Marilyn Sheppard, 31, died with more than 25 bone deep wounds in her head. She was four months pregnant with her second child.

Asleep in the next room was the Sheppard’s 7-year-old son, Chip, now a 19-year old freshman at Boston University. He testified in the current trial that he never awakened the night or morning of the murder.

Sheppard told authorities in 1954 that he was attacked and knocked out twice by one or more unknown assailants when he rushed to the rescue of his wife and later when he pursued a shadowy form to the beach behind the Lake Road home.

Sheppard was found guilty of second degree murder in 1954 after a 65-days trial, Sheppard served nearly ten years before he was released from prison on $10,000 bail by a U.S. district court in 1964.

The United States Supreme Court’s attack on prejudicial publicity has had its effect on the coverage of the mass media in most cases, since.

In Britain in the Michael Fagan case (1983), The Sunday Times was fined by the court because the paper published certain particulars about the accused when the trial was pending. The case was related to Michael Fagan who was alleged to have. intruded into the Queen’s bedroom.

In another English case, R.V.S. Thomson Newspapers (1968) it was held that to publish a criminals antecedents, during the pendency court proceedings, against him; is contempt. There are definite reasons why trial by newspaper is prohibited: A trial by newspapers may influence the minds of witnesses. It may also compel a party to withdraw the suit It may prejudice public mind against somebody who might later turn out to be innocent.

Let us not forget that in the present case a small girl has lost her right to live – a father has lost his daughter – a mother has lost her daughter – a father is accused of killing his own progeny – a domestic help who has lost his life also must have a family in Nepal – an employee is accused of killing his employers daughter – so many others are alleged to be involved. In the eyes of law all are innocent until proved guilty.

The media’s role is of course to ensure that investigations remain on course to the extent that it does not prejudice public mind. But questions one must ask: Is it fair for a TV soap to use the story as fodder for its script writers? Does it prejudice public mind even if the producer claims that all characters are fictitious and any resemblance to a real person a figment of viewer’s imagination? Has our reporting been fair to people affected by the tragedy? Has it ensured the personal dignity of the innocent? Because we still don’t know who is guilty and who is innocent.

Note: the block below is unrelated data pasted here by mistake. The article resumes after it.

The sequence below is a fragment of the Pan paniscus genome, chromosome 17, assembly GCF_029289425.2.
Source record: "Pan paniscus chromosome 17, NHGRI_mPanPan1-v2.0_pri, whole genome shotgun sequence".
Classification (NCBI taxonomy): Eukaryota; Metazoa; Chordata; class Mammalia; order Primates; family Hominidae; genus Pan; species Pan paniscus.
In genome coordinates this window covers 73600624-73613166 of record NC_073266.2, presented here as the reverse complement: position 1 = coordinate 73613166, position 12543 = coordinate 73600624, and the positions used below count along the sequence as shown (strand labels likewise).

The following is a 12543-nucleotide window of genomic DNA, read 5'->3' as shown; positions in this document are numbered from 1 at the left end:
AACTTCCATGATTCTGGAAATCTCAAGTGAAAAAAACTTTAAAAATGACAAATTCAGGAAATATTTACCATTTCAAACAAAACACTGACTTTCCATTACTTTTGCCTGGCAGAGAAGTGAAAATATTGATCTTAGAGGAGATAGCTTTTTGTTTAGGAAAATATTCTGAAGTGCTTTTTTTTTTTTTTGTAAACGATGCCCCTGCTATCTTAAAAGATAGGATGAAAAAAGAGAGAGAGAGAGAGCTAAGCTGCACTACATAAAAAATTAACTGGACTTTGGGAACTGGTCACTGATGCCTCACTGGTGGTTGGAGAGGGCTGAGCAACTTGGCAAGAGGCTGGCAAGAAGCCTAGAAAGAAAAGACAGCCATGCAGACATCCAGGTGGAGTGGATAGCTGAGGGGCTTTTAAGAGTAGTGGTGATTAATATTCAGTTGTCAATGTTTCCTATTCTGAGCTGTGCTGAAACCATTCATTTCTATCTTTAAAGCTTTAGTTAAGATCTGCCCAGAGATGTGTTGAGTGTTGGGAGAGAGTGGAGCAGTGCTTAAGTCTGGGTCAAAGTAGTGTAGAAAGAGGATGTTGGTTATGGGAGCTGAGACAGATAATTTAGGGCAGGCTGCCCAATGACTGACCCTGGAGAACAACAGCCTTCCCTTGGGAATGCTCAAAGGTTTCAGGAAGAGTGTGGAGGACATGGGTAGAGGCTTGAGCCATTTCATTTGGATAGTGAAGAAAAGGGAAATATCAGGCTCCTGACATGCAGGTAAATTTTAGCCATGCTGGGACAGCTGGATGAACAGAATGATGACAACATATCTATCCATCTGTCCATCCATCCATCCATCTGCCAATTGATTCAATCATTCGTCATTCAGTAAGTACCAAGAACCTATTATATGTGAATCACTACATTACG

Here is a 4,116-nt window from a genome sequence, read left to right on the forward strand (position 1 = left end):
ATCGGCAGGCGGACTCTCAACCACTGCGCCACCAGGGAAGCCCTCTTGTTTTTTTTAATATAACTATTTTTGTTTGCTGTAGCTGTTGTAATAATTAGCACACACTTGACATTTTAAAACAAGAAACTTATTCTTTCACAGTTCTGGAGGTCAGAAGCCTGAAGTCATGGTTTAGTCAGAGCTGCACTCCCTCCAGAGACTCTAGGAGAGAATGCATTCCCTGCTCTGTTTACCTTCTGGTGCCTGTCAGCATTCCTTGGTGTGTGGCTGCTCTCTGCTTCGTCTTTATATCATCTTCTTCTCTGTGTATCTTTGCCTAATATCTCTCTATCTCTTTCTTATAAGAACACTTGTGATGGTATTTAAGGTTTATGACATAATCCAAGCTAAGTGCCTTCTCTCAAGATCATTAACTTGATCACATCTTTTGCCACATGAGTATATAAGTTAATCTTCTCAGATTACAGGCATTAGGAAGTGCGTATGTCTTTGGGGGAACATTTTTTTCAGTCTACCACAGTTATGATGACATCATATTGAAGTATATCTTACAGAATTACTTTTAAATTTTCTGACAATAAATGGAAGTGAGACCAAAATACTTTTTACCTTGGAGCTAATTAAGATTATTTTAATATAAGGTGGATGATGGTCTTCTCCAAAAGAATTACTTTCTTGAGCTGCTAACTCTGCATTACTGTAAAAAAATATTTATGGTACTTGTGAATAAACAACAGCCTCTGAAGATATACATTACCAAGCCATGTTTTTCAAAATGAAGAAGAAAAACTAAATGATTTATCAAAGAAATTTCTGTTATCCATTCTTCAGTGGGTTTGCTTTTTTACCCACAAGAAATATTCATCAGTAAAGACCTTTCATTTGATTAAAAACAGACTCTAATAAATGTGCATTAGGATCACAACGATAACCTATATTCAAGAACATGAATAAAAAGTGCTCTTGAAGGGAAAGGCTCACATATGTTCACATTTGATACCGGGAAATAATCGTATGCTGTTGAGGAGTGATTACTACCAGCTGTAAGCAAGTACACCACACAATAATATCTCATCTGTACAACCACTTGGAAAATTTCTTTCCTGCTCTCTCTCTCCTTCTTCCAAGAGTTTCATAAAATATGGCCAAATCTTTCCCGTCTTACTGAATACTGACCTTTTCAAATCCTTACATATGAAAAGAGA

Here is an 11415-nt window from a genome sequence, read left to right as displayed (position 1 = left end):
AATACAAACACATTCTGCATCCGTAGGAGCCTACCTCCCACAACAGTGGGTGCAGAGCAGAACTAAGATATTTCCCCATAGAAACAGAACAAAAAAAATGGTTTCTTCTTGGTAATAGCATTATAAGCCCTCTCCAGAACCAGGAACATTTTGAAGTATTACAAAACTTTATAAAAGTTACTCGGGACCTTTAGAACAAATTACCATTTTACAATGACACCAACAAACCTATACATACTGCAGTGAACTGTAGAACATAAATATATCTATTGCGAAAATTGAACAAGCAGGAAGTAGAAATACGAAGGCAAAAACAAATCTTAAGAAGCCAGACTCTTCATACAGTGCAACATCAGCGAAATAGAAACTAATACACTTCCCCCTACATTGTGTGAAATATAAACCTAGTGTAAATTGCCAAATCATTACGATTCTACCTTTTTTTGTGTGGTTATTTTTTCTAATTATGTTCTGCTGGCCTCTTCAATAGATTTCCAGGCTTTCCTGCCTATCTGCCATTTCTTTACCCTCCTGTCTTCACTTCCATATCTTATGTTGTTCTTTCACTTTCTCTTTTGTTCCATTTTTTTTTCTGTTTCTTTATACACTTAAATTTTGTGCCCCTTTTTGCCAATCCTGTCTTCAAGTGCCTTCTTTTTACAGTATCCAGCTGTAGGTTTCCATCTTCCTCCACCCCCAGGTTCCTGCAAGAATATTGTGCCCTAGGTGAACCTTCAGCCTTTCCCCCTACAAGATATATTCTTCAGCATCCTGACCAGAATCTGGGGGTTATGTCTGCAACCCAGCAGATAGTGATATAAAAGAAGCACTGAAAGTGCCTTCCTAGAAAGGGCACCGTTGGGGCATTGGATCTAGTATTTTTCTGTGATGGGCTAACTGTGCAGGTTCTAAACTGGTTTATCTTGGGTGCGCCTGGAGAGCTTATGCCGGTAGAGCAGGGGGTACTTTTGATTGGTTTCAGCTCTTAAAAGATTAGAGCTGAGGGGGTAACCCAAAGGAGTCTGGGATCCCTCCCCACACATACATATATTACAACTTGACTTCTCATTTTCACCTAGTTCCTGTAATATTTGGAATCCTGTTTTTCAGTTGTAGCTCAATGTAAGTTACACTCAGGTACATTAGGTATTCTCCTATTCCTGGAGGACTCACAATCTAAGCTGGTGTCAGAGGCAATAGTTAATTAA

Manohar Khushalani

27th June, 2008

Footnote: Opinion makers and decision makers read StageBuzz. One day after the above editorial was published some newspapers changed the nomenclature of their headline by calling it an Arushi-Hemraj case in place of Arushi only Murder Case. Hemraj’s existence was recognised as a victim. Also atleast one major National newspaper brought out an empathy article for the accused. Finally the dentist has been allowed to mourn his daughter as an aggrieved father and not as a killer.

The Poetry Page – LS Bajpai / Antonio Blunda

The Poetry Page

Laxmi Shanker Bajpai


Those People

Those were the people who
with tiny boxes filled with fine sugar
would go in search of anthills

They would scatter seeds on terraces
for birds to feed on.

They would get troughs of water
made outside their houses for
thirsty animals passing by.

and before eating their own meal
They would set aside a portion for cows and
other creatures.

They wouldn’t let anyone pluck a single leaf from the trees
after sunset
lest the resting trees be disturbed.

They would start conversations on their own
and ask strangers for introductions
They would heartily help those in need

and if someone asked them for directions
they would gladly
escort the person to his destination.

and if at some odd hour a lost traveler
happened to come to their
door they would provide him with
food and a place to rest